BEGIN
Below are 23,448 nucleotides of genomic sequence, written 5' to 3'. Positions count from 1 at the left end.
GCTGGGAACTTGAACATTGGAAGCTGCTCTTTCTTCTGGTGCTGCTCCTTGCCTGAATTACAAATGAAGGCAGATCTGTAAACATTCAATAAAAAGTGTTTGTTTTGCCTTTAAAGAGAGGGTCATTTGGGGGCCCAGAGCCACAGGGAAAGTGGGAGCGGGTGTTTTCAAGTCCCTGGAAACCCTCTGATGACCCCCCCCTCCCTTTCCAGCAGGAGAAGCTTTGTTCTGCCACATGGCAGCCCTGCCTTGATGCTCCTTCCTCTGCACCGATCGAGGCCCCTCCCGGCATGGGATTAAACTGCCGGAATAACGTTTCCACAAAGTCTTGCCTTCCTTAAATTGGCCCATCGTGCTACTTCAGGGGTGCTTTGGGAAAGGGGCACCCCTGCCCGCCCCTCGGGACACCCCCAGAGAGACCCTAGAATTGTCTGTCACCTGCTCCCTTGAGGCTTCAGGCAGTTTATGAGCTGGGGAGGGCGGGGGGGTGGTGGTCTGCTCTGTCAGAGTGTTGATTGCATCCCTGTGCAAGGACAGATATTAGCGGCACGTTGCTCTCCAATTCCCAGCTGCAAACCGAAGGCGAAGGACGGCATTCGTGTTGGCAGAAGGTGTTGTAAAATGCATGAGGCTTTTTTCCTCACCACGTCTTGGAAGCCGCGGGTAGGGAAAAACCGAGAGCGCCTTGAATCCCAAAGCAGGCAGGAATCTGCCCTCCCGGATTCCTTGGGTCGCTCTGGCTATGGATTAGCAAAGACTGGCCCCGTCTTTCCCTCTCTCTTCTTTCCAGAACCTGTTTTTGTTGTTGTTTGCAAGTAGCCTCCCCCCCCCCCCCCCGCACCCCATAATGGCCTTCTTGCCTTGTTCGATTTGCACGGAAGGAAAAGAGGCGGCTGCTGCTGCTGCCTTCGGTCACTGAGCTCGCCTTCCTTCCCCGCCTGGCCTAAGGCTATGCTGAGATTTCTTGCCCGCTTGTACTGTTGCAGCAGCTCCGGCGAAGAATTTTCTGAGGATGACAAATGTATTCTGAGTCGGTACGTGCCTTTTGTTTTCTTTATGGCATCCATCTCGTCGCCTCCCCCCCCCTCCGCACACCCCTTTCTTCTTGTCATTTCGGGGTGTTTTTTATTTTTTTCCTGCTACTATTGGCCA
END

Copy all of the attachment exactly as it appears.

Below are 23,448 nucleotides of genomic sequence, written 5' to 3'. Positions count from 1 at the left end.
GCTGGGAACTTGAACATTGGAAGCTGCTCTTTCTTCTGGTGCTGCTCCTTGCCTGAATTACAAATGAAGGCAGATCTGTAAACATTCAATAAAAAGTGTTTGTTTTGCCTTTAAAGAGAGGGTCATTTGGGGGCCCAGAGCCACAGGGAAAGTGGGAGCGGGTGTTTTCAAGTCCCTGGAAACCCTCTGATGACCCCCCCCTCCCTTTCCAGCAGGAGAAGCTTTGTTCTGCCACATGGCAGCCCTGCCTTGATGCTCCTTCCTCTGCACCGATCGAGGCCCCTCCCGGCATGGGATTAAACTGCCGGAATAACGTTTCCACAAAGTCTTGCCTTCCTTAAATTGGCCCATCGTGCTACTTCAGGGGTGCTTTGGGAAAGGGGCACCCCTGCCCGCCCCTCGGGACACCCCCAGAGAGACCCTAGAATTGTCTGTCACCTGCTCCCTTGAGGCTTCAGGCAGTTTATGAGCTGGGGAGGGCGGGGGGGTGGTGGTCTGCTCTGTCAGAGTGTTGATTGCATCCCTGTGCAAGGACAGATATTAGCGGCACGTTGCTCTCCAATTCCCAGCTGCAAACCGAAGGCGAAGGACGGCATTCGTGTTGGCAGAAGGTGTTGTAAAATGCATGAGGCTTTTTTCCTCACCACGTCTTGGAAGCCGCGGGTAGGGAAAAACCGAGAGCGCCTTGAATCCCAAAGCAGGCAGGAATCTGCCCTCCCGGATTCCTTGGGTCGCTCTGGCTATGGATTAGCAAAGACTGGCCCCGTCTTTCCCTCTCTCTTCTTTCCAGAACCTGTTTTTGTTGTTGTTTGCAAGTAGCCTCCCCCCCCCCCCCCCGCACCCCATAATGGCCTTCTTGCCTTGTTCGATTTGCACGGAAGGAAAAGAGGCGGCTGCTGCTGCTGCCTTCGGTCACTGAGCTCGCCTTCCTTCCCCGCCTGGCCTAAGGCTATGCTGAGATTTCTTGCCCGCTTGTACTGTTGCAGCAGCTCCGGCGAAGAATTTTCTGAGGATGACAAATGTATTCTGAGTCGGTACGTGCCTTTTGTTTTCTTTATGGCATCCATCTCGTCGCCTCCCCCCCCCTCCGCACACCCCTTTCTTCTTGTCATTTCGGGGTGTTTTTTATTTTTTTCCTGCTACTATTGGCCA